Mussels in Beer Batter

Midye tavası


Preparation info

  • Difficulty


  • Serves


Appears in

Classic Turkish Cooking

By Ghillie Basan

Published 1995

  • About

A speciality of Istanbul and Izmir, the freshly caught mussels are dipped in a batter made with beer, deep-fried, then served with a garlicky bread-and-walnut sauce, tarator. Hazelnuts and pine nuts can be used instead of walnuts, or the nuts can be completely omitted from the sauce. The smell of fried mussels and garlic wafts along the Bosphorus and the Golden Horn as they sizzle on the boats and in the streets, where they are often skewered on sticks and fried in deep curved pans.

Equally delicious are the strips of squid, kalamar, deep-fried in a plain or beer batter, and served with a tarator sauce. To soften the squid and draw out its taste, it is first rubbed with lemon juice, sprinkled with a little sugar and bicarbonate of soda, and chilled in the refrigerator for one hour. It must then be well rinsed and drained before being coated in batter and fried.

Small quantities of midye tavasi and kalamar tavasi are usually served as hot meze in restaurants, but large quantities can be cooked up as a main dish at home.


  • about 40-50 fresh mussels, shelled
  • sunflower oil for deep frying

For the batter

  • 4 oz/120 g plain flour
  • ½ teaspoon bicarbonate of soda
  • 1 teaspoon salt
  • 2 egg yolks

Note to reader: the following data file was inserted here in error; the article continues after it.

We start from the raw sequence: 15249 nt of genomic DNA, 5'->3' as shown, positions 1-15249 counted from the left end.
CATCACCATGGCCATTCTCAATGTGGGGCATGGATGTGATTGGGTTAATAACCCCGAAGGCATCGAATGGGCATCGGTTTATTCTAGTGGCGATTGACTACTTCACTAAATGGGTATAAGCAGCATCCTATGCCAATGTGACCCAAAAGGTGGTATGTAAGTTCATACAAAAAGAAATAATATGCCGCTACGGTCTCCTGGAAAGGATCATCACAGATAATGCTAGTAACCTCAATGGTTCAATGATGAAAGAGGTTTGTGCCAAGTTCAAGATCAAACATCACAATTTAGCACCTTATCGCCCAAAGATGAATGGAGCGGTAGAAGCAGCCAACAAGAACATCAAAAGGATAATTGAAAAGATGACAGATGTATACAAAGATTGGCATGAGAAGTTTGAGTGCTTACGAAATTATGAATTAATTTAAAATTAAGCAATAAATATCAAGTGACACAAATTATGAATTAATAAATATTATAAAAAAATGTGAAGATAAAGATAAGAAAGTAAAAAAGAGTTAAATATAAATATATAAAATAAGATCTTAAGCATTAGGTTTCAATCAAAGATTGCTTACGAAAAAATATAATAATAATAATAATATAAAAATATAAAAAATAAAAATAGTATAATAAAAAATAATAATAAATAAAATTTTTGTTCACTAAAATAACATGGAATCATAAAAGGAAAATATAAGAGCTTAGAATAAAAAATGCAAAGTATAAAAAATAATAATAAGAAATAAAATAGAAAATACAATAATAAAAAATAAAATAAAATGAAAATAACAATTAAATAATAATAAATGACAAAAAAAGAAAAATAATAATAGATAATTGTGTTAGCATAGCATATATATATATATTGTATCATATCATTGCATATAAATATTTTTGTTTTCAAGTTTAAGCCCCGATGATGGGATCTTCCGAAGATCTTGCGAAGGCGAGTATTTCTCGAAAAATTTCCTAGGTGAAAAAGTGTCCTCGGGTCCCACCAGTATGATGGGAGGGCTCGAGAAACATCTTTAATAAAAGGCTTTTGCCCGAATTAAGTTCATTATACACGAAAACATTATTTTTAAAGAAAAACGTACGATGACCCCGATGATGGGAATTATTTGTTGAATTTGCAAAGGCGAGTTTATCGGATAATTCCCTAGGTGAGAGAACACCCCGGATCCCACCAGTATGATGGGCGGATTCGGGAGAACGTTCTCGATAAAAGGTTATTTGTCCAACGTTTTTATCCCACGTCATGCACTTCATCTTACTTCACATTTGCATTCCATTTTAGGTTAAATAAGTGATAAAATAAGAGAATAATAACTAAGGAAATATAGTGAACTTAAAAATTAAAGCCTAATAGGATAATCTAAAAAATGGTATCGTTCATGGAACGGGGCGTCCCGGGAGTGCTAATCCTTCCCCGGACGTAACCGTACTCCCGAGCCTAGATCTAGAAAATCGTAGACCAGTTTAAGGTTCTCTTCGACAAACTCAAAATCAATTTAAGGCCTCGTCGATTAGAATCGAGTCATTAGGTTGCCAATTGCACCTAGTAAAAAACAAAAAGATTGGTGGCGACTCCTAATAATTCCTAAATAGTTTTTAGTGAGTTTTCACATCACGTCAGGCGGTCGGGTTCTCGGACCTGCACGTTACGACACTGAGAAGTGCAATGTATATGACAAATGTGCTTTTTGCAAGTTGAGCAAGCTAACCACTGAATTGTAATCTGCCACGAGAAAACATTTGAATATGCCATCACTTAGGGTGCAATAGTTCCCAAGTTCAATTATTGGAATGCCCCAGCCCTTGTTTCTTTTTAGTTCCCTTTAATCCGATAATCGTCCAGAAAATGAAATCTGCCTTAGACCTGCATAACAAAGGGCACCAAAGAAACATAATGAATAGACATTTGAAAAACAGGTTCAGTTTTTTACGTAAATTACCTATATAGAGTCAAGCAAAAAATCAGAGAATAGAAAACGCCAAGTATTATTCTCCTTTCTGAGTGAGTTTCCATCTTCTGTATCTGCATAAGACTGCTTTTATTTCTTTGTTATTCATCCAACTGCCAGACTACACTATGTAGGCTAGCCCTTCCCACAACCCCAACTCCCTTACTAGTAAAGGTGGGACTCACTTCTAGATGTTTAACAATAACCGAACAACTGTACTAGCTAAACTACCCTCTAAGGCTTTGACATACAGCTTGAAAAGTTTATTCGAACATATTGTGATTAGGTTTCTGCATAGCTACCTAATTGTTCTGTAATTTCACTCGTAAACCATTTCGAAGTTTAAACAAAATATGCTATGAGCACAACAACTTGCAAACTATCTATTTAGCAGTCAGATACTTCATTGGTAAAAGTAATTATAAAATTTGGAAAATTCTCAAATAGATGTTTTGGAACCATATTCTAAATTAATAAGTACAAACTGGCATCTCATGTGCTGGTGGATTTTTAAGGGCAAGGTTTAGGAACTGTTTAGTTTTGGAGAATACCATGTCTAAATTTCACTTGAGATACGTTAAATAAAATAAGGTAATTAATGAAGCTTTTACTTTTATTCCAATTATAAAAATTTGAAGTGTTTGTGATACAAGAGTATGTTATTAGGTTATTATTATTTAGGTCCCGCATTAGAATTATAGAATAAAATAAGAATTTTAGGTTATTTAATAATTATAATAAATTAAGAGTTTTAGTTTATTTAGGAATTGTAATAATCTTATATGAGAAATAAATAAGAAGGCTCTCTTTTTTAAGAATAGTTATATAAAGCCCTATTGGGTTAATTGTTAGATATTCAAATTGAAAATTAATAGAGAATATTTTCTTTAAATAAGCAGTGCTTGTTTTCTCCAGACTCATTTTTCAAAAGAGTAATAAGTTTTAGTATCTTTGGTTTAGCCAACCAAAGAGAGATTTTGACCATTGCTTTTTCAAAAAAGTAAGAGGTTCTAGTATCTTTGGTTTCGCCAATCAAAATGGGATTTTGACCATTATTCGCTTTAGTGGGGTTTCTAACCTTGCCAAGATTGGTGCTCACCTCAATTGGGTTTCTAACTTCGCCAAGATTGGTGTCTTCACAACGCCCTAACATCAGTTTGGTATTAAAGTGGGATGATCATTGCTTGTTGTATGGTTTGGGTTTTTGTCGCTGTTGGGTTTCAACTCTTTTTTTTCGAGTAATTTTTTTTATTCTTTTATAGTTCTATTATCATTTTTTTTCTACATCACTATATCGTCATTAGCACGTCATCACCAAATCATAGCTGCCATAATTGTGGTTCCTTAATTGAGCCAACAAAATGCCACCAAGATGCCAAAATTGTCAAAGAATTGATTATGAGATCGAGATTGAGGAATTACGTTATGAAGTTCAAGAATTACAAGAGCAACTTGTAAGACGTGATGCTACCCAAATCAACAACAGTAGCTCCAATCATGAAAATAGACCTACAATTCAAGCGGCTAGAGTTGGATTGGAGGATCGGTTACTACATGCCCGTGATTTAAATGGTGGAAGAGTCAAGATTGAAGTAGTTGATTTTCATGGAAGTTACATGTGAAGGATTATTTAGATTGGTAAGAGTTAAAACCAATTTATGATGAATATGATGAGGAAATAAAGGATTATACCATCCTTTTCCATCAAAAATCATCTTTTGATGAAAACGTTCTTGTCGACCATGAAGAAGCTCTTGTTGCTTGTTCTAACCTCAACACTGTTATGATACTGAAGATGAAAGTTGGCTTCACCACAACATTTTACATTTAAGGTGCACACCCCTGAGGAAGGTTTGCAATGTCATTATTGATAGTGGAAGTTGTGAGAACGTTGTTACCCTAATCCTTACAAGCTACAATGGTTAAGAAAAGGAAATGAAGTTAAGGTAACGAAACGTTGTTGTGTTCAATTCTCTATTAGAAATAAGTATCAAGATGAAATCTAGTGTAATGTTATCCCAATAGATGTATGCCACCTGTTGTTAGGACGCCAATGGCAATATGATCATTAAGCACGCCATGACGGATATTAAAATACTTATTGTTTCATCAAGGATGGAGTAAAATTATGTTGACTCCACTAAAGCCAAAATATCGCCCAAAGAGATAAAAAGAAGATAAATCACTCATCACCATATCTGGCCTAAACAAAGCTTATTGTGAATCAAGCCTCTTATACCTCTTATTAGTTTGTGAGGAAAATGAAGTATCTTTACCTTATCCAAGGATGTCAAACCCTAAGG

• 6—8 fl oz/175-250 ml beer or lager

For the sauce

  • 3 oz/90 g walnuts
  • 2 slices stale bread, soaked in water
  • 4 cloves garlic, crushed with salt
  • 2 tablespoons white wine vinegar or lemon juice
  • 3-4 tablespoons olive oil
  • salt and freshly ground black pepper


  • Rinse the mussels and keep in a bowl of cold water.
  • To prepare the sauce, pound the walnuts in a mortar. Squeeze the excess water from the bread and add it to the pounded nuts with the crushed garlic. (Or combine the ingredients in an electric mixer.) Slowly add the olive oil and vinegar and beat the mixture to a smooth paste with a little water. Season to taste.
  • Make the batter. Sift the flour, salt and bicarbonate of soda into a bowl. Make a well and drop in the egg yolks. Gradually pour in the beer, using a wooden spoon to draw in the flour from the sides. Beat until it is thick and smooth.
  • In a shallow or curved pan, heat enough sunflower oil to deep-fry. Dip each mussel into the batter and drop into the oil. Fry until golden-brown. Serve immediately with the tarator sauce.